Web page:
A New Lesson Plan

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Chris Ralston mulls a bridge-building problem in a natural science class at Adlai E. Stevenson High School in Lincolnshire.

There were some surprises behind all those school numbers. Whether in well-off suburbs with luxurious campuses or in the uneven Chicago Public Schools system, schools are conducting focused campaigns to root out obstacles in the path of student achievement. At first it seems too obvious: Isn't that what schools have always done? But many educators say a new attitude involves flipping public education's assumptions upside down. "It's not about what you're teaching; it's about what students are learning. That's not just semantics," says Richard DuFour, who spent 19 years at Stevenson, first as principal and then as district superintendent. Before leaving in 2002, he oversaw that school's growth into the nationally recognized model school it is today. (He is now an education consultant in Virginia)

The centuries-old teacher-centered model, DuFour explains, says that individual teachers hold the keys to the next level, and that a student's task is to absorb the facts and concepts the teacher presents. "A school was for sorting out the students who learned what we told them to learn from those who didn't," he says. In the student-centered model, educators "really mean it when we say all our students can learn. A high school is called upon today to prepare all students for what comes next and to make sure we know they have learned it," DuFour says. In other, more familiar words: No child should be left behind.

At Stevenson, that means that students who are struggling in a class are required to go to the school tutoring center as many times as needed (outside class time but during the school day), not as punishment but to get more intensive help. That's one facet of a larger program that, as DuFour describes it, "is constantly taking students' temperature. Are they learning what we want them to learn? If not, what can we do to help them learn it?"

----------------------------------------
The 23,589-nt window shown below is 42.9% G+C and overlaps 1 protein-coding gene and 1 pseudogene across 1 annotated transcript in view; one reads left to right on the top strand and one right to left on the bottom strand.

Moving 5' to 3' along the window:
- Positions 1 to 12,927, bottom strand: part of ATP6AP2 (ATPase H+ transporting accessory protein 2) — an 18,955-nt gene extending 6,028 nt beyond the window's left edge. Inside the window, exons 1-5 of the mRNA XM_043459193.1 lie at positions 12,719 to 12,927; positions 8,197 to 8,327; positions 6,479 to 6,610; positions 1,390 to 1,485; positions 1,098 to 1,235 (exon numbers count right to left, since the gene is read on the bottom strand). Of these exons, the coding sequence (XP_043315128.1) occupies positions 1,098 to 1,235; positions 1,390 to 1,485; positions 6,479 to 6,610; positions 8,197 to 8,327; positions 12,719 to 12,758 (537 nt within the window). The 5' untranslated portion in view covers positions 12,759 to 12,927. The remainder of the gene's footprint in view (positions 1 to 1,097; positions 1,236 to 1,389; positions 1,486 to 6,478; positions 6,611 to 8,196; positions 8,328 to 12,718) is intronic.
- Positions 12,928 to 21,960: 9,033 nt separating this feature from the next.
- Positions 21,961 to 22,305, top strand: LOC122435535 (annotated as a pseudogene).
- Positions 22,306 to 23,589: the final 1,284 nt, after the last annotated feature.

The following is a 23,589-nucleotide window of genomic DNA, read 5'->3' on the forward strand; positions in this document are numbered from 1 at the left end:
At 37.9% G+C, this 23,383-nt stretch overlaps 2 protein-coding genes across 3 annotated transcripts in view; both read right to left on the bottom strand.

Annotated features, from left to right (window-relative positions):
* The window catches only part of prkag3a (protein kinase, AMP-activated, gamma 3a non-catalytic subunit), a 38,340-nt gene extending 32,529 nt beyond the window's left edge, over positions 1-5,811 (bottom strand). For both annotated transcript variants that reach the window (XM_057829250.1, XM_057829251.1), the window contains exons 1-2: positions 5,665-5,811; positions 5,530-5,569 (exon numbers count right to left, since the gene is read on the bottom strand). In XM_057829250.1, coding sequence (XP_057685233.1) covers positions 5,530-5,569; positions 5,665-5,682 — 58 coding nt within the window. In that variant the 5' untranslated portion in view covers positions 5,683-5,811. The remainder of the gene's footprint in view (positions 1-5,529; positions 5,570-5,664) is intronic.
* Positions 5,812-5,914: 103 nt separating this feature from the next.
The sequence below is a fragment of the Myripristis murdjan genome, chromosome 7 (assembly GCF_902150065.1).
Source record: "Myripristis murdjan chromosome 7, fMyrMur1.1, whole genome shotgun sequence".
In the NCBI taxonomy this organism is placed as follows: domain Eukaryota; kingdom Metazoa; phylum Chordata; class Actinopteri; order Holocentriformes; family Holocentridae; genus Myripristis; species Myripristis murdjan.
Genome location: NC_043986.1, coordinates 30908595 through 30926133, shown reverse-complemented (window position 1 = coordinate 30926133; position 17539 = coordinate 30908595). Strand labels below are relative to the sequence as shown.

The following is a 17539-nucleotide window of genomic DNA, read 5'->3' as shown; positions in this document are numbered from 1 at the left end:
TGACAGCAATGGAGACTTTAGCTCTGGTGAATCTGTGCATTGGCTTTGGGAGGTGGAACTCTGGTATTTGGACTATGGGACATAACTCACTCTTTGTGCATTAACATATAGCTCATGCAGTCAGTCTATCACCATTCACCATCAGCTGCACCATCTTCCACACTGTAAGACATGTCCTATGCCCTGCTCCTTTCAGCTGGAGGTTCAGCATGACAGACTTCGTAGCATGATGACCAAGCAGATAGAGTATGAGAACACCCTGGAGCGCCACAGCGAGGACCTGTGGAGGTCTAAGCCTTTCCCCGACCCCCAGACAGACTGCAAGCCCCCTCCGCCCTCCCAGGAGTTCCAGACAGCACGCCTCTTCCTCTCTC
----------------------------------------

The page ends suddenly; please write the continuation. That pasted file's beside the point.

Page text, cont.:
In its first eight years, Northside College Prep, the highly selective school in Peterson Park, has become the premier talent pool for the Chicago Public Schools (CPS), with an average ACT score that bests all other high schools in the state. There, an intensive focus on what might be called "curriculum delivery"—that is, the method by which subjects are presented to students—meant switching around the traditional progression of science classes. Northside's founding principal, James Lalley—who over the summer moved to a central CPS role coaching other principals—explains that biology, which has been the first-year science specialty in high schools since the 1880s, "is now very molecular, with the human genome project and other things." Physics, long the last-year class, is now seen as a foundation for comprehending chemistry and biology. Going with a "physics first" sequence is a key part of Northside's "constant attention on how we are doing at helping our students reach our expectations," Lalley says.

A student-centered orientation is not one formal school of thought, but an emerging philosophy about education, played out in varied ways at many different schools. In the Lincoln-Way high-school district in Will County, all freshmen take a required class in reading—not literature—that is designed to help them understand the peculiar language of textbooks and how to get what they need from texts, tests, and other materials. In the South Loop, Jones College Prep keeps a watch list of students, based on grades, attendance, and discipline data, that "shows our top 40 struggling kids out of 740, so we can give them each a case manager who connects them to all our supports and resources," says Donald Fraynd, the school's principal.

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